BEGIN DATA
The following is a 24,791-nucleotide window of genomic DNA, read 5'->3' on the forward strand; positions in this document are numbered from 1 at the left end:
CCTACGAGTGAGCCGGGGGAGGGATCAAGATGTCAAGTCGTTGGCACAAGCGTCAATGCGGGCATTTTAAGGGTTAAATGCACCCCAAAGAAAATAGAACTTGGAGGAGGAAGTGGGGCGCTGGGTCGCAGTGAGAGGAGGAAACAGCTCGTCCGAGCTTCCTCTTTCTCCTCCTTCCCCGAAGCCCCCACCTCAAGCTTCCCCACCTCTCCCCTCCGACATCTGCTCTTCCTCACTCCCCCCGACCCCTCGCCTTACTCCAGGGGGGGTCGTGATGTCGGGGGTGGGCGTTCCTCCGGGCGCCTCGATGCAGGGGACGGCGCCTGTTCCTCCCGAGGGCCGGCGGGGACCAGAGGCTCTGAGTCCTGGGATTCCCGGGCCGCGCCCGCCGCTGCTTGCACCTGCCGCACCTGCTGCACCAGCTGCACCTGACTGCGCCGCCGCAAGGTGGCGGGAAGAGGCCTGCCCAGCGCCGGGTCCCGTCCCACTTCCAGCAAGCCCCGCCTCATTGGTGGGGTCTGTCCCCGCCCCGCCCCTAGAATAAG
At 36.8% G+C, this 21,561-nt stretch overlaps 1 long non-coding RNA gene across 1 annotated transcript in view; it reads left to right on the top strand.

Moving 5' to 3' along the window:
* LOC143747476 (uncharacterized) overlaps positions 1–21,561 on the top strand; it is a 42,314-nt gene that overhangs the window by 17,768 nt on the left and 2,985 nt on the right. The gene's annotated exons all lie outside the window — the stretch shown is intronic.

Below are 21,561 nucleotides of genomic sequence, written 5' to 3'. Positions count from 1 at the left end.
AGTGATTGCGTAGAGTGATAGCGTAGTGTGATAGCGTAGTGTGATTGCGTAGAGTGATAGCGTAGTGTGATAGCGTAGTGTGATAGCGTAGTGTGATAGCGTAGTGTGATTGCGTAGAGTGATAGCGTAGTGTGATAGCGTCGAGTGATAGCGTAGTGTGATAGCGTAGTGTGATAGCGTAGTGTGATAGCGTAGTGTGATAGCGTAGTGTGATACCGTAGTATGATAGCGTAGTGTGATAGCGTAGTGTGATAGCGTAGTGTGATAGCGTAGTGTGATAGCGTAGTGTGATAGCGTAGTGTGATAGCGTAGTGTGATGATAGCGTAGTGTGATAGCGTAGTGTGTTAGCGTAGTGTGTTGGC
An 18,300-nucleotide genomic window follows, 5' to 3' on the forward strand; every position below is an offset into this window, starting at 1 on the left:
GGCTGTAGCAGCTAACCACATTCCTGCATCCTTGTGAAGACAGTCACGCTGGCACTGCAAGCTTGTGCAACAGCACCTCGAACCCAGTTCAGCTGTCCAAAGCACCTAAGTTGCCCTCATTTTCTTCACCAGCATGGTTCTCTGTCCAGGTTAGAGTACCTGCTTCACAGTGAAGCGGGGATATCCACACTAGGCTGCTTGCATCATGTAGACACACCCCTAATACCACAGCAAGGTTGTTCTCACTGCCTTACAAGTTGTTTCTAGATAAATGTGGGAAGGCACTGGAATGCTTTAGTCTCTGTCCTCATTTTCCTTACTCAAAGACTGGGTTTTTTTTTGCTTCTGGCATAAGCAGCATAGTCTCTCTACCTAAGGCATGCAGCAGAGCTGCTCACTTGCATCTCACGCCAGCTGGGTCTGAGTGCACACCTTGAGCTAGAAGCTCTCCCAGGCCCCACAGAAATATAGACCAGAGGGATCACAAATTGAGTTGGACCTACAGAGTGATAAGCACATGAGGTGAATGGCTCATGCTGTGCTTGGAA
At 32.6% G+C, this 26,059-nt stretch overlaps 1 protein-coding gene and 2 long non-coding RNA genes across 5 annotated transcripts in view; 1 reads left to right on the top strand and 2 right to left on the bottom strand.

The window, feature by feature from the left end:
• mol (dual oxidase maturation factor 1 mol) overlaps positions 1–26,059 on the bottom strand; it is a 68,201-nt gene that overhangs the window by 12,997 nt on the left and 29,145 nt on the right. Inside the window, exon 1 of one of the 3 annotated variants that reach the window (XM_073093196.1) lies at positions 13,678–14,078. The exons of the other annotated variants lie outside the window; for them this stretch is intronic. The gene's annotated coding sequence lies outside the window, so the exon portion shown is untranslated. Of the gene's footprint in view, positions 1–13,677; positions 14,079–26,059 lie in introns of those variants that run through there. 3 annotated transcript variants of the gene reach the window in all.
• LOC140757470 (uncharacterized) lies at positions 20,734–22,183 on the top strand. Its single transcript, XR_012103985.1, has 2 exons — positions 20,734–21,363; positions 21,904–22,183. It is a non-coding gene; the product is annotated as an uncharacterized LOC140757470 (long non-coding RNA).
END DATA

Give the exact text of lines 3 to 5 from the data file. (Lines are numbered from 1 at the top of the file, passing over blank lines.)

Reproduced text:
At 36.8% G+C, this 21,561-nt stretch overlaps 1 long non-coding RNA gene across 1 annotated transcript in view; it reads left to right on the top strand.

Moving 5' to 3' along the window:
* LOC143747476 (uncharacterized) overlaps positions 1–21,561 on the top strand; it is a 42,314-nt gene that overhangs the window by 17,768 nt on the left and 2,985 nt on the right. The gene's annotated exons all lie outside the window — the stretch shown is intronic.